Before we are a color, or a gender, or an orientation, or a class, or a race, or a religion, or a nationality, we are all human.  Get that and the world can change, absolutely.  Miss that and the world will continue on as it is.  Two thousand years ago a wise teacher was asked to name the most important of God’s laws. His answer was simple: do unto others as you would have them do unto you.  Such ancient wisdom seems so simple.  If I want to be treated with equality and justice, I’ll do the same to others.  If I want to be accepted for who I am, I must accept others for the person God made them to be.  If I don’t want to be judged, labeled, or stereotyped, I need to stop doing that to my neighbor.

Strange days.  Amazing and incredible days filled with joy.  Sad and tragic days filled with loss.  America: we’ve come a long way.  America: we’ve still got miles to go to reach our promised land.

The Reverend John F. Hudson is Senior Pastor of the Pilgrim Church, United Church of Christ, in Sherborn (pilgrimsherborn.org).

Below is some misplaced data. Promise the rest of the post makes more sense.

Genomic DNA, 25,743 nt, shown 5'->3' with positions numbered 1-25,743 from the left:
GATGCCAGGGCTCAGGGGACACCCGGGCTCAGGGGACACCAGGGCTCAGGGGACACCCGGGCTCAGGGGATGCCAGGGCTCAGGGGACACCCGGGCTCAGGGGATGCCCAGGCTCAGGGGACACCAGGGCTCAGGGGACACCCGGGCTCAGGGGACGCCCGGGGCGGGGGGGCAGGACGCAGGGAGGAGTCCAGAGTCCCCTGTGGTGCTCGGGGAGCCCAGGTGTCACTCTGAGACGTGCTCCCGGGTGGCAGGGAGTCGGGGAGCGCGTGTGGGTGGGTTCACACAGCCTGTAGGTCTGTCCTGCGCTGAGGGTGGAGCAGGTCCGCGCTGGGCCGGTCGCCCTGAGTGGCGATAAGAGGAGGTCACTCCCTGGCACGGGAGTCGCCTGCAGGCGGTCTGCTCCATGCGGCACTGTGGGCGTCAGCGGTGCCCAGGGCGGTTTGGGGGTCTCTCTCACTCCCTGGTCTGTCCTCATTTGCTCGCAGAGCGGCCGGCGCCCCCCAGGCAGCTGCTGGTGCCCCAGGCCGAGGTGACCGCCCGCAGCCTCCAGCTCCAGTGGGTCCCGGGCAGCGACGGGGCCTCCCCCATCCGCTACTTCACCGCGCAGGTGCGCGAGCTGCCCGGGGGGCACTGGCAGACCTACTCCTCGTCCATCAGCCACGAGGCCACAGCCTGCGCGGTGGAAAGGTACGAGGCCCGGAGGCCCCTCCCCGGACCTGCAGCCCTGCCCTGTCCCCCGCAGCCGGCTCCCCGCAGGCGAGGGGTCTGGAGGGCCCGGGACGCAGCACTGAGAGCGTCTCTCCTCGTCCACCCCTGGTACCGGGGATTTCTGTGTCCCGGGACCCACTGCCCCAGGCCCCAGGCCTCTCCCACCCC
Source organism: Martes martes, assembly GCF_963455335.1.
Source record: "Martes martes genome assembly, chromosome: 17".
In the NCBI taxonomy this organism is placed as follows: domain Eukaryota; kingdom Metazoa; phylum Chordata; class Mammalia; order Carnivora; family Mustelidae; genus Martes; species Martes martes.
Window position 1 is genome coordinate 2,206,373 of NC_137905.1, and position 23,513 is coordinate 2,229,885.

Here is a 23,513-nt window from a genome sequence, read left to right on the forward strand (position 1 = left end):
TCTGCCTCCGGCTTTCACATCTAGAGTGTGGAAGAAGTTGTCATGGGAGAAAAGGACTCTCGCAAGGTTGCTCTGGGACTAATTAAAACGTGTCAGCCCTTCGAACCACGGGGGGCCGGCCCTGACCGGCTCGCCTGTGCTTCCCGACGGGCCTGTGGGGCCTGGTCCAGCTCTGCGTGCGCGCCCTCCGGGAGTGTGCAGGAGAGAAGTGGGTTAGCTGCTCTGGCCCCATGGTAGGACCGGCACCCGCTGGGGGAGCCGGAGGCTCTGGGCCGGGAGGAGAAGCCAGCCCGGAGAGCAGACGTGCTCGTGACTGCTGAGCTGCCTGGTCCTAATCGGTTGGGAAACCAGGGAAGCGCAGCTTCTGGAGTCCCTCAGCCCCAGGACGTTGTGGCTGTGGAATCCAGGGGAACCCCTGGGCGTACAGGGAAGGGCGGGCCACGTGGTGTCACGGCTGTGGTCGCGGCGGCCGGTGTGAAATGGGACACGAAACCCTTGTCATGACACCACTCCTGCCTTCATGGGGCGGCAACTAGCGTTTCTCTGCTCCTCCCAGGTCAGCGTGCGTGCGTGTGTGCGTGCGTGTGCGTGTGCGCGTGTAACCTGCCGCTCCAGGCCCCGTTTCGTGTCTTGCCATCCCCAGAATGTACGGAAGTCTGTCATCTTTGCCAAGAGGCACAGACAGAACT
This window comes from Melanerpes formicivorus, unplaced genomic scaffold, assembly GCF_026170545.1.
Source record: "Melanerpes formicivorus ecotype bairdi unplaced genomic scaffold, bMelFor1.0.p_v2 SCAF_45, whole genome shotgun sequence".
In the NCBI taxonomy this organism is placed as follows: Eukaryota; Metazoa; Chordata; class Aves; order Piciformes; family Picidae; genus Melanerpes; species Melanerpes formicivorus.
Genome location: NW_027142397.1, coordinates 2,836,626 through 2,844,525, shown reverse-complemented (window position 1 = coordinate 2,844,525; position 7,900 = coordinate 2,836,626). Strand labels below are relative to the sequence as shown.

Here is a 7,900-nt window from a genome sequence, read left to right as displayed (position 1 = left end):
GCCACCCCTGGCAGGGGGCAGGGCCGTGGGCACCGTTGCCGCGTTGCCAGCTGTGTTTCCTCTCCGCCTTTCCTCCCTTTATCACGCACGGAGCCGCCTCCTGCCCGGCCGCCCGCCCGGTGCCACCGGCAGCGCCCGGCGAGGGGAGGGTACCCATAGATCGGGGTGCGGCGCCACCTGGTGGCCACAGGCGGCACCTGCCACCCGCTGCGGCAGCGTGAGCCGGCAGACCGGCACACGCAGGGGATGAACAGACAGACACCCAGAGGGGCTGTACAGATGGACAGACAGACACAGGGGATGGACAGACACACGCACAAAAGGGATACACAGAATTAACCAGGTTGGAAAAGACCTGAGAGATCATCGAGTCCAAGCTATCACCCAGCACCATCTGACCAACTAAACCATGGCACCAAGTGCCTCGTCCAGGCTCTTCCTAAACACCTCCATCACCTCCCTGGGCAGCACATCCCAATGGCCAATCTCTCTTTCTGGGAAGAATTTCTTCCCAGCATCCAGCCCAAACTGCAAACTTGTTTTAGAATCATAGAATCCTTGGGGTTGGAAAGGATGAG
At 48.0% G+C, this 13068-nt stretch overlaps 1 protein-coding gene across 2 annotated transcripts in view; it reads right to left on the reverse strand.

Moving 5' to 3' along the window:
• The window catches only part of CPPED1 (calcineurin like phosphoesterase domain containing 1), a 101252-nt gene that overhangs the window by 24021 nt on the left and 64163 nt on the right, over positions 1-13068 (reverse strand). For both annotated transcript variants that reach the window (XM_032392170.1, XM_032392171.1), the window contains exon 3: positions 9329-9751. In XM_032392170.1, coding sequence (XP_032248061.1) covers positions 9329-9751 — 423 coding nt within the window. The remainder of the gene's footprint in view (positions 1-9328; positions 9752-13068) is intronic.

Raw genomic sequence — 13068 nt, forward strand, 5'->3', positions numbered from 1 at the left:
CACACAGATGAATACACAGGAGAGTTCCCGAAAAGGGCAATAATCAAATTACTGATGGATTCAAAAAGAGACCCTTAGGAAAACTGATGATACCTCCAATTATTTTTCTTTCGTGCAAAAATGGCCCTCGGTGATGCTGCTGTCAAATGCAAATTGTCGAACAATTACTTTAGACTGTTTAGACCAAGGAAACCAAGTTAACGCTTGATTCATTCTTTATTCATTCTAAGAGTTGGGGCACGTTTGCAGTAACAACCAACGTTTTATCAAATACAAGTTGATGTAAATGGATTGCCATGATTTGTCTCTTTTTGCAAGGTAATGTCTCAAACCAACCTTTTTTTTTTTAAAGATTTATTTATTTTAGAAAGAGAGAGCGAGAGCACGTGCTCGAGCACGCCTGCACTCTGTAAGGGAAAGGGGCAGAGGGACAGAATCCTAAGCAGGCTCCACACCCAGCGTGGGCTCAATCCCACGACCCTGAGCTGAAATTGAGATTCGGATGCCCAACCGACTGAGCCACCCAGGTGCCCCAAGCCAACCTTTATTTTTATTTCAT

Categories: Faith/Spirituality, Family, Race | Tags: , , , , , , , , , | 2 Comments

My thoughts on the Confederate Flag recorded in Overcoming Adolescence, copyright 2011

One of those life-altering occasions occurred to me in college. I was a member of the Student Senate at Clemson University, and usually we debated such banal questions as whether or not the male Senators should wear a coat and tie to the meetings. Occasionally, to the chagrin of the Deans, we actually dealt with something of substance. In the late 1960’s overt racism was a larger fact of life on our conservative campus than drugs. In the Deep South, the Civil War, over 100 years in our past, still stirred far more emotion than World War II. The Second World War was history. The Civil War seemed like a current event. The Confederate Battle Flag was prominently and vigorously waved at our football and basketball games.